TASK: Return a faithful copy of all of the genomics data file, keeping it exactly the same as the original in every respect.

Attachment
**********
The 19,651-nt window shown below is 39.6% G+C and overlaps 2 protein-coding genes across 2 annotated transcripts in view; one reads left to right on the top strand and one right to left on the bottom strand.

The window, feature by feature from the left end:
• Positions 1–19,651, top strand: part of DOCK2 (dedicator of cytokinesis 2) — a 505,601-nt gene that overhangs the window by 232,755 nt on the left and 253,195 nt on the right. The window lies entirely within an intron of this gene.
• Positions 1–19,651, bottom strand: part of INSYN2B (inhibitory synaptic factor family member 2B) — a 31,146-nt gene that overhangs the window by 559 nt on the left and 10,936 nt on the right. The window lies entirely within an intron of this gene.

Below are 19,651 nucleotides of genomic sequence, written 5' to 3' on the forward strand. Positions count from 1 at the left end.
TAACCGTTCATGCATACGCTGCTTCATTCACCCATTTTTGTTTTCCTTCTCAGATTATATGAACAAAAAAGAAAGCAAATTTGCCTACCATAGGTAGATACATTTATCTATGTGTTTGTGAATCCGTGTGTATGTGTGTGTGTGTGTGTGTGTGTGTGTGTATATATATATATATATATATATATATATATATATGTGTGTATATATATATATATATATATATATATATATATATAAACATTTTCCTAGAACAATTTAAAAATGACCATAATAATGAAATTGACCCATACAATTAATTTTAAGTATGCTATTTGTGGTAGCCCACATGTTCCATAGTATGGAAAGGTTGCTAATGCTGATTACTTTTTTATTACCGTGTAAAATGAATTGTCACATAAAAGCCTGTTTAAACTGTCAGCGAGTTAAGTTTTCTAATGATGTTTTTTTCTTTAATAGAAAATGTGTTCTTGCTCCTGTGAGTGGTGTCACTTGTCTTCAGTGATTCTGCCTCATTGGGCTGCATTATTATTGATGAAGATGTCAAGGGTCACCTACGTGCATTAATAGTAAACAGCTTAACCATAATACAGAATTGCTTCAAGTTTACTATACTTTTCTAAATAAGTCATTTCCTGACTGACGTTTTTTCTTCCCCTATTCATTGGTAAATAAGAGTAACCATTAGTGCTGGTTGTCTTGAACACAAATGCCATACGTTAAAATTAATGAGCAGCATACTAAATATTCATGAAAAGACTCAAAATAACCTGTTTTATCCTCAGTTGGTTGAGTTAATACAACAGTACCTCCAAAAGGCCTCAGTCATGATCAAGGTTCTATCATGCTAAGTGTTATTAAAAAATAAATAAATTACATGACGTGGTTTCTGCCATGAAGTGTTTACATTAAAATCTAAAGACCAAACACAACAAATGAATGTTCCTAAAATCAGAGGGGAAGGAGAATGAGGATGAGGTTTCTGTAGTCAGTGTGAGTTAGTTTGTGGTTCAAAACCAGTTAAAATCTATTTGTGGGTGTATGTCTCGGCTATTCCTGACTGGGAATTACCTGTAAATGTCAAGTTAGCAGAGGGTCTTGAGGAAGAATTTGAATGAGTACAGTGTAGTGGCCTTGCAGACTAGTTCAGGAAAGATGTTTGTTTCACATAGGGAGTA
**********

The 19,651-nt window shown below is 39.6% G+C and overlaps 2 protein-coding genes across 2 annotated transcripts in view; one reads left to right on the top strand and one right to left on the bottom strand.

The window, feature by feature from the left end:
• Positions 1–19,651, top strand: part of DOCK2 (dedicator of cytokinesis 2) — a 505,601-nt gene that overhangs the window by 232,755 nt on the left and 253,195 nt on the right. The window lies entirely within an intron of this gene.
• Positions 1–19,651, bottom strand: part of INSYN2B (inhibitory synaptic factor family member 2B) — a 31,146-nt gene that overhangs the window by 559 nt on the left and 10,936 nt on the right. The window lies entirely within an intron of this gene.

Below are 19,651 nucleotides of genomic sequence, written 5' to 3' on the forward strand. Positions count from 1 at the left end.
TAACCGTTCATGCATACGCTGCTTCATTCACCCATTTTTGTTTTCCTTCTCAGATTATATGAACAAAAAAGAAAGCAAATTTGCCTACCATAGGTAGATACATTTATCTATGTGTTTGTGAATCCGTGTGTATGTGTGTGTGTGTGTGTGTGTGTGTGTGTATATATATATATATATATATATATATATATATATGTGTGTATATATATATATATATATATATATATATATATATAAACATTTTCCTAGAACAATTTAAAAATGACCATAATAATGAAATTGACCCATACAATTAATTTTAAGTATGCTATTTGTGGTAGCCCACATGTTCCATAGTATGGAAAGGTTGCTAATGCTGATTACTTTTTTATTACCGTGTAAAATGAATTGTCACATAAAAGCCTGTTTAAACTGTCAGCGAGTTAAGTTTTCTAATGATGTTTTTTTCTTTAATAGAAAATGTGTTCTTGCTCCTGTGAGTGGTGTCACTTGTCTTCAGTGATTCTGCCTCATTGGGCTGCATTATTATTGATGAAGATGTCAAGGGTCACCTACGTGCATTAATAGTAAACAGCTTAACCATAATACAGAATTGCTTCAAGTTTACTATACTTTTCTAAATAAGTCATTTCCTGACTGACGTTTTTTCTTCCCCTATTCATTGGTAAATAAGAGTAACCATTAGTGCTGGTTGTCTTGAACACAAATGCCATACGTTAAAATTAATGAGCAGCATACTAAATATTCATGAAAAGACTCAAAATAACCTGTTTTATCCTCAGTTGGTTGAGTTAATACAACAGTACCTCCAAAAGGCCTCAGTCATGATCAAGGTTCTATCATGCTAAGTGTTATTAAAAAATAAATAAATTACATGACGTGGTTTCTGCCATGAAGTGTTTACATTAAAATCTAAAGACCAAACACAACAAATGAATGTTCCTAAAATCAGAGGGGAAGGAGAATGAGGATGAGGTTTCTGTAGTCAGTGTGAGTTAGTTTGTGGTTCAAAACCAGTTAAAATCTATTTGTGGGTGTATGTCTCGGCTATTCCTGACTGGGAATTACCTGTAAATGTCAAGTTAGCAGAGGGTCTTGAGGAAGAATTTGAATGAGTACAGTGTAGTGGCCTTGCAGACTAGTTCAGGAAAGATGTTTGTTTCACATAGGGAGTA